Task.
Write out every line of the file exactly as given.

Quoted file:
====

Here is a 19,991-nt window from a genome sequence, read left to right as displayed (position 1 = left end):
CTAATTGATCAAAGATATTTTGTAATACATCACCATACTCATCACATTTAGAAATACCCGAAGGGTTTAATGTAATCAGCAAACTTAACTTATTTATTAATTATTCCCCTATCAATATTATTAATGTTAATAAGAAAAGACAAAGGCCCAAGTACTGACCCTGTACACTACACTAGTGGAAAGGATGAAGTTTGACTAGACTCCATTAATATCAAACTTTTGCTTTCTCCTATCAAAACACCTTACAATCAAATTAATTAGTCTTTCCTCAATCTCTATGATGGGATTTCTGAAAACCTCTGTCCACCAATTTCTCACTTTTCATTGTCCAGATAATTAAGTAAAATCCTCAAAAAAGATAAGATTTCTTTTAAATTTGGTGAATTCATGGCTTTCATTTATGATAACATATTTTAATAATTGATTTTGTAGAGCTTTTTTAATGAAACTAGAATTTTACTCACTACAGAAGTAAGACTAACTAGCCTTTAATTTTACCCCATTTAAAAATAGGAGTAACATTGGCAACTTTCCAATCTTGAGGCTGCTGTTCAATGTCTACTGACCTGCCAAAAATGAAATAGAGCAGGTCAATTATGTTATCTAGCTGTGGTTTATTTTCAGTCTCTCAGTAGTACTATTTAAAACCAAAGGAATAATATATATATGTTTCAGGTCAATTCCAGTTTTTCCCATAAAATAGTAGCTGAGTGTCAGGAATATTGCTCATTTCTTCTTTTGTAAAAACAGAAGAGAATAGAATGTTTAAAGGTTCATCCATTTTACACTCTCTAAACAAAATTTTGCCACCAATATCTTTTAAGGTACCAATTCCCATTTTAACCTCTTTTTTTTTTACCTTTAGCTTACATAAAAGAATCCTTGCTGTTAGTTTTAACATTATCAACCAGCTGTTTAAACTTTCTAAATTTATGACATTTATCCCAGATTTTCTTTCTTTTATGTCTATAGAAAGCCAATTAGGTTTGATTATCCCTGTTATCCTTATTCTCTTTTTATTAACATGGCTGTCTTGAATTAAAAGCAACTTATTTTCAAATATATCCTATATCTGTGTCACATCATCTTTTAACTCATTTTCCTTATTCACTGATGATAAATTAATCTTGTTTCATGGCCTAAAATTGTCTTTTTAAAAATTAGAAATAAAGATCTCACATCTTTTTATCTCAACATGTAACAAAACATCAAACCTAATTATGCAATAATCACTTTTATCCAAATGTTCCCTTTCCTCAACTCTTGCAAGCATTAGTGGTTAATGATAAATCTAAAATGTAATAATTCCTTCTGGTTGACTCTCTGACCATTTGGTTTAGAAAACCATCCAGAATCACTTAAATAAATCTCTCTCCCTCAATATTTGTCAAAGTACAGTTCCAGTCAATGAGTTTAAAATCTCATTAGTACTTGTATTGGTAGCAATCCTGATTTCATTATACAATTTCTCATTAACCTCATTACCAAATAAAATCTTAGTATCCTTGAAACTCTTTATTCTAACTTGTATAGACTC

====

Here is a 19,991-nt window from a genome sequence, read left to right as displayed (position 1 = left end):
CTAATTGATCAAAGATATTTTGTAATACATCACCATACTCATCACATTTAGAAATACCCGAAGGGTTTAATGTAATCAGCAAACTTAACTTATTTATTAATTATTCCCCTATCAATATTATTAATGTTAATAAGAAAAGACAAAGGCCCAAGTACTGACCCTGTACACTACACTAGTGGAAAGGATGAAGTTTGACTAGACTCCATTAATATCAAACTTTTGCTTTCTCCTATCAAAACACCTTACAATCAAATTAATTAGTCTTTCCTCAATCTCTATGATGGGATTTCTGAAAACCTCTGTCCACCAATTTCTCACTTTTCATTGTCCAGATAATTAAGTAAAATCCTCAAAAAAGATAAGATTTCTTTTAAATTTGGTGAATTCATGGCTTTCATTTATGATAACATATTTTAATAATTGATTTTGTAGAGCTTTTTTAATGAAACTAGAATTTTACTCACTACAGAAGTAAGACTAACTAGCCTTTAATTTTACCCCATTTAAAAATAGGAGTAACATTGGCAACTTTCCAATCTTGAGGCTGCTGTTCAATGTCTACTGACCTGCCAAAAATGAAATAGAGCAGGTCAATTATGTTATCTAGCTGTGGTTTATTTTCAGTCTCTCAGTAGTACTATTTAAAACCAAAGGAATAATATATATATGTTTCAGGTCAATTCCAGTTTTTCCCATAAAATAGTAGCTGAGTGTCAGGAATATTGCTCATTTCTTCTTTTGTAAAAACAGAAGAGAATAGAATGTTTAAAGGTTCATCCATTTTACACTCTCTAAACAAAATTTTGCCACCAATATCTTTTAAGGTACCAATTCCCATTTTAACCTCTTTTTTTTTTACCTTTAGCTTACATAAAAGAATCCTTGCTGTTAGTTTTAACATTATCAACCAGCTGTTTAAACTTTCTAAATTTATGACATTTATCCCAGATTTTCTTTCTTTTATGTCTATAGAAAGCCAATTAGGTTTGATTATCCCTGTTATCCTTATTCTCTTTTTATTAACATGGCTGTCTTGAATTAAAAGCAACTTATTTTCAAATATATCCTATATCTGTGTCACATCATCTTTTAACTCATTTTCCTTATTCACTGATGATAAATTAATCTTGTTTCATGGCCTAAAATTGTCTTTTTAAAAATTAGAAATAAAGATCTCACATCTTTTTATCTCAACATGTAACAAAACATCAAACCTAATTATGCAATAATCACTTTTATCCAAATGTTCCCTTTCCTCAACTCTTGCAAGCATTAGTGGTTAATGATAAATCTAAAATGTAATAATTCCTTCTGGTTGACTCTCTGACCATTTGGTTTAGAAAACCATCCAGAATCACTTAAATAAATCTCTCTCCCTCAATATTTGTCAAAGTACAGTTCCAGTCAATGAGTTTAAAATCTCATTAGTACTTGTATTGGTAGCAATCCTGATTTCATTATACAATTTCTCATTAACCTCATTACCAAATAAAATCTTAGTATCCTTGAAACTCTTTATTCTAACTTGTATAGACTC